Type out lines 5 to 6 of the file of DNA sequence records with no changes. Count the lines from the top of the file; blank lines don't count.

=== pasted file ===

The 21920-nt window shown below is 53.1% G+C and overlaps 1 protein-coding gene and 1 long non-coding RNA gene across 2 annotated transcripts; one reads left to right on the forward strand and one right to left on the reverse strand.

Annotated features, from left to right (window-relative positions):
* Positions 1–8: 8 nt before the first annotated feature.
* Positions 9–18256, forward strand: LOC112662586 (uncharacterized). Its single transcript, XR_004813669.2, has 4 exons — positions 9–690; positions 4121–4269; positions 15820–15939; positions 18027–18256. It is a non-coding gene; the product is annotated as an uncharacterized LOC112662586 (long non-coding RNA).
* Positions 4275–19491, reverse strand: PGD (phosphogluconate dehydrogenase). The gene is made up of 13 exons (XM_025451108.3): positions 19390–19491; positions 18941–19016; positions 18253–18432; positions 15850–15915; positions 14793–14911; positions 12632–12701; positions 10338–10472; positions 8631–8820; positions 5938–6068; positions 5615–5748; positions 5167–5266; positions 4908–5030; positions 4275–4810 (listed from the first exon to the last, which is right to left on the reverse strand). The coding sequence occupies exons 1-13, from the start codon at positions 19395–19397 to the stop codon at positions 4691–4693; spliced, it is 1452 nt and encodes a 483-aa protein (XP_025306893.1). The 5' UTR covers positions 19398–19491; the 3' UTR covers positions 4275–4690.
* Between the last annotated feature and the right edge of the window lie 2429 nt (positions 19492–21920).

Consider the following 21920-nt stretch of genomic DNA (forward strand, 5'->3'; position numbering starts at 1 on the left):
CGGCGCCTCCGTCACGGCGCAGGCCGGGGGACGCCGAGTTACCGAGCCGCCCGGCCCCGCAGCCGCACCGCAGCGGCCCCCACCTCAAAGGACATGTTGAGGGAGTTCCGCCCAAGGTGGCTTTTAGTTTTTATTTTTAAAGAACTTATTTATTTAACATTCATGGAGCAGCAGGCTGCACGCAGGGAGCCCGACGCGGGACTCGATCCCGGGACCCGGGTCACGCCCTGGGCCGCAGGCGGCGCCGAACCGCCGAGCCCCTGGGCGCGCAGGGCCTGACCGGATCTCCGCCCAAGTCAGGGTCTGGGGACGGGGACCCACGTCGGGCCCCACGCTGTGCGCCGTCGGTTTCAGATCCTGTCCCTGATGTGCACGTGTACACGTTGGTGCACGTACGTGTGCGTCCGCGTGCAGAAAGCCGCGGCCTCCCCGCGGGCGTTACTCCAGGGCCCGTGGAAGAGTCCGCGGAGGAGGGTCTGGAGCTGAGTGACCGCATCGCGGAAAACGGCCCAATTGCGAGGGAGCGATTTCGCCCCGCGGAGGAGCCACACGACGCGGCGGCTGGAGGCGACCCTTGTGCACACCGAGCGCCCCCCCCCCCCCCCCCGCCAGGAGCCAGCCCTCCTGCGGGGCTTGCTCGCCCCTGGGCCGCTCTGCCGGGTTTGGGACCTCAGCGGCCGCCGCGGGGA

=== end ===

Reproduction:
* Positions 4275–19491, reverse strand: PGD (phosphogluconate dehydrogenase). The gene is made up of 13 exons (XM_025451108.3): positions 19390–19491; positions 18941–19016; positions 18253–18432; positions 15850–15915; positions 14793–14911; positions 12632–12701; positions 10338–10472; positions 8631–8820; positions 5938–6068; positions 5615–5748; positions 5167–5266; positions 4908–5030; positions 4275–4810 (listed from the first exon to the last, which is right to left on the reverse strand). The coding sequence occupies exons 1-13, from the start codon at positions 19395–19397 to the stop codon at positions 4691–4693; spliced, it is 1452 nt and encodes a 483-aa protein (XP_025306893.1). The 5' UTR covers positions 19398–19491; the 3' UTR covers positions 4275–4690.
* Between the last annotated feature and the right edge of the window lie 2429 nt (positions 19492–21920).